The 1999 study by Dr. Susan M. Gapstur et al.: “Hormone Replacement Therapy and Risk of Breast Cancer With a Favorable Histology: Results of the Iowa Women's Health Study” attempts to find out whether hormone replacement therapy promotes the growth of breast cancer. Current data is not conclusive about whether there is a link between hormone replacement therapy and cancer. This is important to find out since many women use hormone replacement therapy to help with their menopause symptoms. Hormone replacement therapy has been proven to reduce the menopause symptoms of osteoporosis, as well as reducing the risk for coronary heart disease. However, many women fear to take hormone replacement therapy for their menopause symptoms because of its possible link to breast cancer.
The study sought to determine whether hormone replacement therapy for menopause symptoms influenced the type of invasive carcinoma, in particular ductal and lobular carcinoma. Information was taken from the Iowa Women's Health Study. This study tracked postmenopausal women in the Midwest for eleven years, from January 1986 to December 1996.1520 postmenopausal women from the ages of 55 and 69 with incidents of breast cancer were selected from a total of 37,105 women.
Ductal and lobular carcinomas make up 85% to 90% of breast cancer tumors. This is why the study chose to focus mostly on these two types of cancer. Information regarding the exact risks that hormone replacement therapy for menopause symptoms would have implications for hormonally related solutions to what could possibly be hormone replacement therapy.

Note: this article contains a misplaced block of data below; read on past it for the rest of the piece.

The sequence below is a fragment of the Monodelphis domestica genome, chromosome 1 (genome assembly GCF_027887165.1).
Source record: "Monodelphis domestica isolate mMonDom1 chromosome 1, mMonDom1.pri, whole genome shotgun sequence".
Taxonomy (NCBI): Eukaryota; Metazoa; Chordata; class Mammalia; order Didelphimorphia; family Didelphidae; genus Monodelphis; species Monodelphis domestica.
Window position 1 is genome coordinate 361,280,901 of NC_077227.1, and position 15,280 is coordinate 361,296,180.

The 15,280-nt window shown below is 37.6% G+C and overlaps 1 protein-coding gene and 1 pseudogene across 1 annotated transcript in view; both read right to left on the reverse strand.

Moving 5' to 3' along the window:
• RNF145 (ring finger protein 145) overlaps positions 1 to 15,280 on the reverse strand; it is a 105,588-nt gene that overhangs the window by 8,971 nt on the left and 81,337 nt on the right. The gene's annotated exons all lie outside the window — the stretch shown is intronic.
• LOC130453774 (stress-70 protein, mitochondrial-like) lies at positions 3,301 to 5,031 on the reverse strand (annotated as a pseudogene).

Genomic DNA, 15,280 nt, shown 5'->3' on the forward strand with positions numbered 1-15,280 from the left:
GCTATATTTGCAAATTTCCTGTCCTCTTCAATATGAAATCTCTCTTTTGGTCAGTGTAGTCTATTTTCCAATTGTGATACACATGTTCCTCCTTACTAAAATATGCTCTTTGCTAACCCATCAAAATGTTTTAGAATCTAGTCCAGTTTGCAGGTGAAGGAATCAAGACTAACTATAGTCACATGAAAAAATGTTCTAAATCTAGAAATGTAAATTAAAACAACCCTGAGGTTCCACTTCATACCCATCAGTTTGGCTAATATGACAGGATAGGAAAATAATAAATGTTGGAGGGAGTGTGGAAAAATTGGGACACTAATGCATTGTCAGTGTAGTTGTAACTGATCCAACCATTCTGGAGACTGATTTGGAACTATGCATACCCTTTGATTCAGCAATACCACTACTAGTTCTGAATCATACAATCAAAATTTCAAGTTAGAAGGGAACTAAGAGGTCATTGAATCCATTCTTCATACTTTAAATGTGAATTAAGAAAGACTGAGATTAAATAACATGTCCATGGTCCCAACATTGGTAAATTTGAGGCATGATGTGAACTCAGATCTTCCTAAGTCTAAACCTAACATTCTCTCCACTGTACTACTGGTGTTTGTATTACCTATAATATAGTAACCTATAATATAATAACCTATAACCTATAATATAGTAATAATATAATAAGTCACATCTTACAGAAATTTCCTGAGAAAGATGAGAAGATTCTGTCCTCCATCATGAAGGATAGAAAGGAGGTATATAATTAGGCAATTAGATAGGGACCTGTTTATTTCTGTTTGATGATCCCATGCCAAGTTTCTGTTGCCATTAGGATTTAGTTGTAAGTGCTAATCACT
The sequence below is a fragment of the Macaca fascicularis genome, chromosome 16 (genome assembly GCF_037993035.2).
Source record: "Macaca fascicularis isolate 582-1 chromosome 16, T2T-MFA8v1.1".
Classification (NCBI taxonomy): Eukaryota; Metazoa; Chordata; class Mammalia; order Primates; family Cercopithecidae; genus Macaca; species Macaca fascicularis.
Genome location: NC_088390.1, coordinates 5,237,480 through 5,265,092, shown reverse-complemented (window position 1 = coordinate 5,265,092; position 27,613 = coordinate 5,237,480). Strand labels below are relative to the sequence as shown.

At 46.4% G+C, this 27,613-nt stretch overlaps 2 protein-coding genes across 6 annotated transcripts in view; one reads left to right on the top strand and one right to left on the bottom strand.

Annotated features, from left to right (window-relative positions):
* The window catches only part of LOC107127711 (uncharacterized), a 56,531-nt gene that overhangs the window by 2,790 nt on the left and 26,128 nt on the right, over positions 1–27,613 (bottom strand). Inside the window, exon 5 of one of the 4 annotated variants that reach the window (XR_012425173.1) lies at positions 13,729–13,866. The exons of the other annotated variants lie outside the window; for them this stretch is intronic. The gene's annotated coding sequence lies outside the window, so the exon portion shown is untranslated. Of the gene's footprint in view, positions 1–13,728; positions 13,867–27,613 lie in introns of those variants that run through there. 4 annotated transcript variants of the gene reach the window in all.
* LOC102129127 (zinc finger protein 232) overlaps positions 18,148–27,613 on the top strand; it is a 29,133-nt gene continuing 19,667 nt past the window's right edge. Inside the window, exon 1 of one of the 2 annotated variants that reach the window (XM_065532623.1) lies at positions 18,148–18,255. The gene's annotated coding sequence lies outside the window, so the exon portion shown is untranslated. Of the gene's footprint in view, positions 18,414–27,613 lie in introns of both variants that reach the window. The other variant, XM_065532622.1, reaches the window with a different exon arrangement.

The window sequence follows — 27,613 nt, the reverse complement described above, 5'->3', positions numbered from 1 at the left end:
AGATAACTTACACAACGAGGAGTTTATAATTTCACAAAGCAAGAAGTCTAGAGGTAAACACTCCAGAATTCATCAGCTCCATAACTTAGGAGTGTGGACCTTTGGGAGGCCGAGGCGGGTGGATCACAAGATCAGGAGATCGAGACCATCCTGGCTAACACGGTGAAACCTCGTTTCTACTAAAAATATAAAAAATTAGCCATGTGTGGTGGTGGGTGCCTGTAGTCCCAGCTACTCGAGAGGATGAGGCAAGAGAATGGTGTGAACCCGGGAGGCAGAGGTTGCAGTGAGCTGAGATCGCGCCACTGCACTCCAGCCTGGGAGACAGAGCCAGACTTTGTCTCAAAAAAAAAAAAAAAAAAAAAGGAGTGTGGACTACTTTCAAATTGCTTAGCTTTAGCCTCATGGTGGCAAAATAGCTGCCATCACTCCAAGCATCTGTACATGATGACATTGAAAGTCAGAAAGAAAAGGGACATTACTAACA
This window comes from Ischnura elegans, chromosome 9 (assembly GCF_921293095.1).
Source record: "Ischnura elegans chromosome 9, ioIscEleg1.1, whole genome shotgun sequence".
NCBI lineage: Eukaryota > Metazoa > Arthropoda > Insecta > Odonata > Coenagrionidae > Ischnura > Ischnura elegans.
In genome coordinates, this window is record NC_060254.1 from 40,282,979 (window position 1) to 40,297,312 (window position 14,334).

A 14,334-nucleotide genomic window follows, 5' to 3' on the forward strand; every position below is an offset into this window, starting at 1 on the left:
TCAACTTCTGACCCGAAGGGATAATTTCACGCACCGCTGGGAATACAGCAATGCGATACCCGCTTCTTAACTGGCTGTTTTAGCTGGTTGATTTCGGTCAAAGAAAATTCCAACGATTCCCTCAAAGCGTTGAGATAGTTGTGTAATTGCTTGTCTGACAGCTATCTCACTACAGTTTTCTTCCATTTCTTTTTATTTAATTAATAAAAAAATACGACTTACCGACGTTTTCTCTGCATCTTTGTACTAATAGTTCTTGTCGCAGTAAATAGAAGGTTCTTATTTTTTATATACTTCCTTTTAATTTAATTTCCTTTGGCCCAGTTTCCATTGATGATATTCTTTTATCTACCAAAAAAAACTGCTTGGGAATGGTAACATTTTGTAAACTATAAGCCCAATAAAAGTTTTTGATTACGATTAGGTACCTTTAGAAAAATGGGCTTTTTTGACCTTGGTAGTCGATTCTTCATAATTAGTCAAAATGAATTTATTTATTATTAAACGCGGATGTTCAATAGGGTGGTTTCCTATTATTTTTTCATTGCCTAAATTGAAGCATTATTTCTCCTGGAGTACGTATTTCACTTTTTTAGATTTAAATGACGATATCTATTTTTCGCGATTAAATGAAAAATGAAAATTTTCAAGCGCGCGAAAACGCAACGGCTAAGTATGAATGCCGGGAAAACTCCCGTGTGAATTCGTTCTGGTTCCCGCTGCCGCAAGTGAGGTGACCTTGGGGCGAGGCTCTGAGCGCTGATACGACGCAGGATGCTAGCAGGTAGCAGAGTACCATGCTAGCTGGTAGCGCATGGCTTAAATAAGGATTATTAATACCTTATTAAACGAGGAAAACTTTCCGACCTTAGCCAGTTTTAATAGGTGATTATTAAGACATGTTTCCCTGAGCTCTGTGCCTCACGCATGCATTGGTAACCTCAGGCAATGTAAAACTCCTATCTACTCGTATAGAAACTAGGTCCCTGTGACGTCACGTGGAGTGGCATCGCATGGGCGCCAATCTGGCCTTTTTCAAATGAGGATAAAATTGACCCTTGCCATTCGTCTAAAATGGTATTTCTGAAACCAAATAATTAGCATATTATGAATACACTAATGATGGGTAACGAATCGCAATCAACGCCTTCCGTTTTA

The results of the study were that hormone replacement therapy for menopause symptoms is associated with an augmented rate of invasive breast cancer with a favorable histology. A positive, dose-response correlation was noted between duration of receiving hormone replacement therapy for menopause symptoms and the occurrence of breast cancer. The correlation appeared to be stronger for present users than previous users. However, hormone replacement therapy for menopause symptoms was not noted associated with the detection of invasive ductal or lobular carcinoma.
In conclusion, studies such as this one are important to take into account so that the risks of hormone replacement therapy for menopause symptoms are weighed against the benefits. These considerations must be weighed seriously since so many women in the United States take hormone replacement therapy for their menopause symptoms. From this study, it would appear that use of hormone replacement therapy for menopause symptoms only increases the risk of less common types of cancers that stand a good chance of being cured. Physicians should take this into account when patients complain that hormone replacement therapy runs the risk of increasing incidents of breast cancer.